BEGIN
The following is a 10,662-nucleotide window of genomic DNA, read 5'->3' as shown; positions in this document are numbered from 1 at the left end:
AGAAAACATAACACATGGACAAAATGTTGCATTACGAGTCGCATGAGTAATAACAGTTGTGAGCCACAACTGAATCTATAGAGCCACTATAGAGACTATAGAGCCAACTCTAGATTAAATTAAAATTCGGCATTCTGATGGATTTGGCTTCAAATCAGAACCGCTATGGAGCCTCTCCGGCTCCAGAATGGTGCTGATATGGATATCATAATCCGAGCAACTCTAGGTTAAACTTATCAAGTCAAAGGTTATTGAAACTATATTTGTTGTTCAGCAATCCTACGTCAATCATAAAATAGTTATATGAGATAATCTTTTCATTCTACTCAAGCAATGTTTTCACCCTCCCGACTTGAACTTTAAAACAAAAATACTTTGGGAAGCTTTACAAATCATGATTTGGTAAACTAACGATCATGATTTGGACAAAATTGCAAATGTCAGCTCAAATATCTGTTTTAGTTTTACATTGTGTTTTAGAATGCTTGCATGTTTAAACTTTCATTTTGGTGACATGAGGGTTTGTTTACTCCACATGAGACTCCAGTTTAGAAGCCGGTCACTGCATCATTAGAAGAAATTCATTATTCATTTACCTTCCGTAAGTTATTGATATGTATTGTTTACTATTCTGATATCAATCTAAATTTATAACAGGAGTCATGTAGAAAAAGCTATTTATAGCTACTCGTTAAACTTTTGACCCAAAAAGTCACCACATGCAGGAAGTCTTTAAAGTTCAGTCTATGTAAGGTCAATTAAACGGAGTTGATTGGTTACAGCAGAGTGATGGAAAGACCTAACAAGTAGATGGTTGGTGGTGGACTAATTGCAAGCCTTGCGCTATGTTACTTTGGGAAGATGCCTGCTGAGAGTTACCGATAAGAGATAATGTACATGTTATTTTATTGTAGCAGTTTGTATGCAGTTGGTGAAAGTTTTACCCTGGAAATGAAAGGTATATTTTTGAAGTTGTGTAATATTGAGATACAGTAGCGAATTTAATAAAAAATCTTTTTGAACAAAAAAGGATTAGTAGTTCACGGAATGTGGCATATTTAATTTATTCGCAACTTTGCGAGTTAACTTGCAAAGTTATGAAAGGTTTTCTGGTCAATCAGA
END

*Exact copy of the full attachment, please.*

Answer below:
The following is a 10,662-nucleotide window of genomic DNA, read 5'->3' as shown; positions in this document are numbered from 1 at the left end:
AGAAAACATAACACATGGACAAAATGTTGCATTACGAGTCGCATGAGTAATAACAGTTGTGAGCCACAACTGAATCTATAGAGCCACTATAGAGACTATAGAGCCAACTCTAGATTAAATTAAAATTCGGCATTCTGATGGATTTGGCTTCAAATCAGAACCGCTATGGAGCCTCTCCGGCTCCAGAATGGTGCTGATATGGATATCATAATCCGAGCAACTCTAGGTTAAACTTATCAAGTCAAAGGTTATTGAAACTATATTTGTTGTTCAGCAATCCTACGTCAATCATAAAATAGTTATATGAGATAATCTTTTCATTCTACTCAAGCAATGTTTTCACCCTCCCGACTTGAACTTTAAAACAAAAATACTTTGGGAAGCTTTACAAATCATGATTTGGTAAACTAACGATCATGATTTGGACAAAATTGCAAATGTCAGCTCAAATATCTGTTTTAGTTTTACATTGTGTTTTAGAATGCTTGCATGTTTAAACTTTCATTTTGGTGACATGAGGGTTTGTTTACTCCACATGAGACTCCAGTTTAGAAGCCGGTCACTGCATCATTAGAAGAAATTCATTATTCATTTACCTTCCGTAAGTTATTGATATGTATTGTTTACTATTCTGATATCAATCTAAATTTATAACAGGAGTCATGTAGAAAAAGCTATTTATAGCTACTCGTTAAACTTTTGACCCAAAAAGTCACCACATGCAGGAAGTCTTTAAAGTTCAGTCTATGTAAGGTCAATTAAACGGAGTTGATTGGTTACAGCAGAGTGATGGAAAGACCTAACAAGTAGATGGTTGGTGGTGGACTAATTGCAAGCCTTGCGCTATGTTACTTTGGGAAGATGCCTGCTGAGAGTTACCGATAAGAGATAATGTACATGTTATTTTATTGTAGCAGTTTGTATGCAGTTGGTGAAAGTTTTACCCTGGAAATGAAAGGTATATTTTTGAAGTTGTGTAATATTGAGATACAGTAGCGAATTTAATAAAAAATCTTTTTGAACAAAAAAGGATTAGTAGTTCACGGAATGTGGCATATTTAATTTATTCGCAACTTTGCGAGTTAACTTGCAAAGTTATGAAAGGTTTTCTGGTCAATCAGA